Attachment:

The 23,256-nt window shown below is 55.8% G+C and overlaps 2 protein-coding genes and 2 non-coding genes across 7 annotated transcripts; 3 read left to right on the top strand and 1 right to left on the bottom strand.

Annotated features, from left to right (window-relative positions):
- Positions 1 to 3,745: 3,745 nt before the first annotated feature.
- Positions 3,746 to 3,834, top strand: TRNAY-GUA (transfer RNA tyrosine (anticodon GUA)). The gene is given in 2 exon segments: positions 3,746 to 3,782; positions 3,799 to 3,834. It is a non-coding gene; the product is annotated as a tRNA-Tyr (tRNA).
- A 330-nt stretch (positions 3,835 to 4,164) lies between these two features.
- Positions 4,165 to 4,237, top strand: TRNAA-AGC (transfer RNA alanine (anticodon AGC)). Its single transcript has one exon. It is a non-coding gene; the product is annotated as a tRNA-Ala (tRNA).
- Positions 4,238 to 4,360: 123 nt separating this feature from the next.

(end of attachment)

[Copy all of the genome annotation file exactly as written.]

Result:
The 23,256-nt window shown below is 55.8% G+C and overlaps 2 protein-coding genes and 2 non-coding genes across 7 annotated transcripts; 3 read left to right on the top strand and 1 right to left on the bottom strand.

Annotated features, from left to right (window-relative positions):
- Positions 1 to 3,745: 3,745 nt before the first annotated feature.
- Positions 3,746 to 3,834, top strand: TRNAY-GUA (transfer RNA tyrosine (anticodon GUA)). The gene is given in 2 exon segments: positions 3,746 to 3,782; positions 3,799 to 3,834. It is a non-coding gene; the product is annotated as a tRNA-Tyr (tRNA).
- A 330-nt stretch (positions 3,835 to 4,164) lies between these two features.
- Positions 4,165 to 4,237, top strand: TRNAA-AGC (transfer RNA alanine (anticodon AGC)). Its single transcript has one exon. It is a non-coding gene; the product is annotated as a tRNA-Ala (tRNA).
- Positions 4,238 to 4,360: 123 nt separating this feature from the next.